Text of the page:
I am a big fan of Cal Newport’s side job of researching better ways to study. I say side job because he is a computer science professor at Georgetown University. In addition to his blog, Study Hacks, he has published several books about performing efficiently in high school, college, and career.

I recently finished his book So Good They Can’t Ignore You, which deals with the last thing: career. He has long-espoused not following your passion, but learning a set of skills so well that they… you can figure out the rest. The book follows him looking for his first post-PhD job (he’s not terribly old) in a depressed economy that is full of under- or un-employed PhD wannabe academics, which is interesting for other reasons.

The book lays out a number of strategies:

  • Skills trump passion, and for career-planning, it should proceed passion (because it can generate passion).
  • Adopt a craftsmen mindset instead of a passion mindset (what you can offer the world vs. what the world can offer you)
  • Rely on deliberate practice (improving skills in an efficient manner)
  • Avoid the ‘control trap’ where you get so good your employer tries to control you
  • Leverage your skills to gain autonomy (so good they can’t afford to lose you)

This is interesting to me from two vantage points: personally and sociologically. Personally, I have seen this approach work over and over, often accidentally. People become stars in a workplace because of specific skills they have. People with a lot of passion, not a lot of skills, who are looking to check the box and follow the hot projects, drift away, often without reward. Students who use deliberate practice are the ones who seem like they ‘never have to study.’ They aren’t geniuses for memorizing their chemistry textbook, they have figured out how to go about studying it efficiently.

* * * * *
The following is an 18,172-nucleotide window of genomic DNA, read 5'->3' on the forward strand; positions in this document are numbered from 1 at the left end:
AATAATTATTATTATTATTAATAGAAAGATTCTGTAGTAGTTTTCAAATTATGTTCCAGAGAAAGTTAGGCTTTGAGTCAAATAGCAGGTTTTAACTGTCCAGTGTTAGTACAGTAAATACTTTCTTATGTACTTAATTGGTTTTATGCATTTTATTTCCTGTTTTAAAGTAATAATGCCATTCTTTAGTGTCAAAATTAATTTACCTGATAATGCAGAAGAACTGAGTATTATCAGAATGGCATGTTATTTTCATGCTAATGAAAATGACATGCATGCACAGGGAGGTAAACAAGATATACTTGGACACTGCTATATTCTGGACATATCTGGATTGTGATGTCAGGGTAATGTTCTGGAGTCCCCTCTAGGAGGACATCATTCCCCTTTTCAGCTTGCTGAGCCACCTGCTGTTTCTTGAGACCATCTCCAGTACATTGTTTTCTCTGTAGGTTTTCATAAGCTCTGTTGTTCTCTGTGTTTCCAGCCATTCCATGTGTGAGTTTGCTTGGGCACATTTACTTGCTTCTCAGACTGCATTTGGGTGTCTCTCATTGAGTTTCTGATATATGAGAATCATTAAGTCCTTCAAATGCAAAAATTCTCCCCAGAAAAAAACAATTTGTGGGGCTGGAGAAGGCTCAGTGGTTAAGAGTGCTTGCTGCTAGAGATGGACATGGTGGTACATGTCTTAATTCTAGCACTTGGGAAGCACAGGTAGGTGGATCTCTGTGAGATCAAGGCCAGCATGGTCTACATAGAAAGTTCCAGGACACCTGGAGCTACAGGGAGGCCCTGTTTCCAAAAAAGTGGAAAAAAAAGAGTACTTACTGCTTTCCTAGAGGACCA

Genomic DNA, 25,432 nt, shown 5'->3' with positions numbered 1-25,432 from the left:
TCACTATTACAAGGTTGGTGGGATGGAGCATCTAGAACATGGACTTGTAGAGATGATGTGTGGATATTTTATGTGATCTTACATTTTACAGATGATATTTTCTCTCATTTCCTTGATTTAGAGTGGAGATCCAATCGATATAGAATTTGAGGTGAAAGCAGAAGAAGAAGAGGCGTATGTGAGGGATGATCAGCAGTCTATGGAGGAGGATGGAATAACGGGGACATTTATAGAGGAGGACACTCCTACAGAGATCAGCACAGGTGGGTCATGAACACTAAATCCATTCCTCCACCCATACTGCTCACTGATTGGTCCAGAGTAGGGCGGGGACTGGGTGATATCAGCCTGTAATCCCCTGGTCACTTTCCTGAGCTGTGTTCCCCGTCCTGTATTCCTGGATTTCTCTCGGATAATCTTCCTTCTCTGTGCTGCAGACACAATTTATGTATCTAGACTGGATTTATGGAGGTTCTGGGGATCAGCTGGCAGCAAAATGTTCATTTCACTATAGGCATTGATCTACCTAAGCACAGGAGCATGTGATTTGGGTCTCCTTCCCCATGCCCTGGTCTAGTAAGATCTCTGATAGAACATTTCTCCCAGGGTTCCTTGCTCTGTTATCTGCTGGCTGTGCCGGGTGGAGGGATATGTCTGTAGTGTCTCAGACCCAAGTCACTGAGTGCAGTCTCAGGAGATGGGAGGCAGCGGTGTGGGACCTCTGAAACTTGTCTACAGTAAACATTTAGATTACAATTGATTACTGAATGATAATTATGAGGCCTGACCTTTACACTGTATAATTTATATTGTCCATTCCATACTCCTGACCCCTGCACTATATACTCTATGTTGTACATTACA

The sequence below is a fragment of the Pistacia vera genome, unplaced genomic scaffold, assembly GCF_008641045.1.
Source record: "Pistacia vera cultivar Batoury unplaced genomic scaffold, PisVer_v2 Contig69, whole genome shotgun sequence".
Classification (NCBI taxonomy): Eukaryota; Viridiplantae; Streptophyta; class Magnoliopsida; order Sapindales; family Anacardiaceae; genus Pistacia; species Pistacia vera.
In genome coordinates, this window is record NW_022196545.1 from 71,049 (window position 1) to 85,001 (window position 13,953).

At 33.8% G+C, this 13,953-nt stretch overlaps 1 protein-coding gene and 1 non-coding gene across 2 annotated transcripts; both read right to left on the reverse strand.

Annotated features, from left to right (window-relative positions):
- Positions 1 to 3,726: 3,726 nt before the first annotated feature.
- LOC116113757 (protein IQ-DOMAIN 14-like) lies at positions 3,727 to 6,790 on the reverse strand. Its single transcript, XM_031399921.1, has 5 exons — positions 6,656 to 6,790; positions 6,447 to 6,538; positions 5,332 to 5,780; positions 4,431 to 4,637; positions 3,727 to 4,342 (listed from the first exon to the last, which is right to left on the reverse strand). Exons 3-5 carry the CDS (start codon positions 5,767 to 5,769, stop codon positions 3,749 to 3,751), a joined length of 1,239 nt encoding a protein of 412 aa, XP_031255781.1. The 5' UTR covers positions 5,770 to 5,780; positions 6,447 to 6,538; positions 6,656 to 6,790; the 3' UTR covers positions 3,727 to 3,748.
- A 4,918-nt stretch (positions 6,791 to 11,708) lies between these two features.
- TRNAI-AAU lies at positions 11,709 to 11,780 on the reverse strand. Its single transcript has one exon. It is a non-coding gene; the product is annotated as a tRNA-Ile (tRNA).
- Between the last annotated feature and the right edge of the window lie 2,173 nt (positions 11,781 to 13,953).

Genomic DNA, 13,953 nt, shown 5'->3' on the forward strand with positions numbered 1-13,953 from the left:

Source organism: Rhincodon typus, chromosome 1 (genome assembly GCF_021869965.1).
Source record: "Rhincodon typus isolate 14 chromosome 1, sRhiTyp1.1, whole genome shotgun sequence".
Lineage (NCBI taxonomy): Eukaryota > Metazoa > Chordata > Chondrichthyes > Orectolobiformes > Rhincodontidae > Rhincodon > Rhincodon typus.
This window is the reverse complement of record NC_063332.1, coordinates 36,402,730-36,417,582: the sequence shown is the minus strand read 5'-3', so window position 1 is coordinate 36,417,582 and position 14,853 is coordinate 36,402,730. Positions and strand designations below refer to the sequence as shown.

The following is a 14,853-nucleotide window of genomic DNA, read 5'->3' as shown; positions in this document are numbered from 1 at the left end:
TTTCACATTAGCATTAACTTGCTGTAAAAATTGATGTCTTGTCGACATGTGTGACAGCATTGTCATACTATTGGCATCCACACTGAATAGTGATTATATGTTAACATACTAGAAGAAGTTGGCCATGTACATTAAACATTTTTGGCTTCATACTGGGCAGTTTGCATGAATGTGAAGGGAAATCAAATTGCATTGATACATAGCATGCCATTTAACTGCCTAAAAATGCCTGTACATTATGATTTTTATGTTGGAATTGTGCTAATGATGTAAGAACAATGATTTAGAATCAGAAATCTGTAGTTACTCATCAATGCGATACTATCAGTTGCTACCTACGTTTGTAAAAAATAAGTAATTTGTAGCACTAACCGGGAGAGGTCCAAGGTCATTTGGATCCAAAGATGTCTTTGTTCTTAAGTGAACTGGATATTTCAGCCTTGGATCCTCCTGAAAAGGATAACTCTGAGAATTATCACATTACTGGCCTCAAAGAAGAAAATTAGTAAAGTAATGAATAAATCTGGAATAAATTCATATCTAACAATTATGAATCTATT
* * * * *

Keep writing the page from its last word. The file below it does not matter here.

And happiness? Yes, career satisfaction, happiness, etc. all seem to flow from a stronger place when you have skill mastery, and people recognize you for such, than from being in the throes of inexperienced vocational passion. For the throngs of people who don’t have a passion to follow, focusing on acquiring skills could be a better approach psychologically.

Sociologically, I wondered what if we taught kids this from an early age? We toss a lot of substance at them in school, which is good, but very little in the way of skills for how to excel at school. No classes in how to study, how to learn a skill, how to become efficient and productive.

What if most people followed this skills-approach, instead of stumbling upon it, or never discovering it? How much more happy, employed, and productive would the workforce be? Probably immensely more than they are now.

Finally, Cal posted recently wondering if knowledge workers should work like novelists. I feel eminently qualified to answer this one (not). Actually, if he did a poll, I am willing to bet $20 that the majority of novelists would say that they have the worst productivity of any group of workers. They wait for the muse, they fart around on the internet, they do ‘research’, they complain about their writing, etc. In short, most novelists could learn a lot by studying Cal’s habits rather than the other way around. However, those that have taken a craftsmen approach are the amazingly prolific and terrifically good ones that other writers wonder how the hell they can do it.

So good you can’t ignore it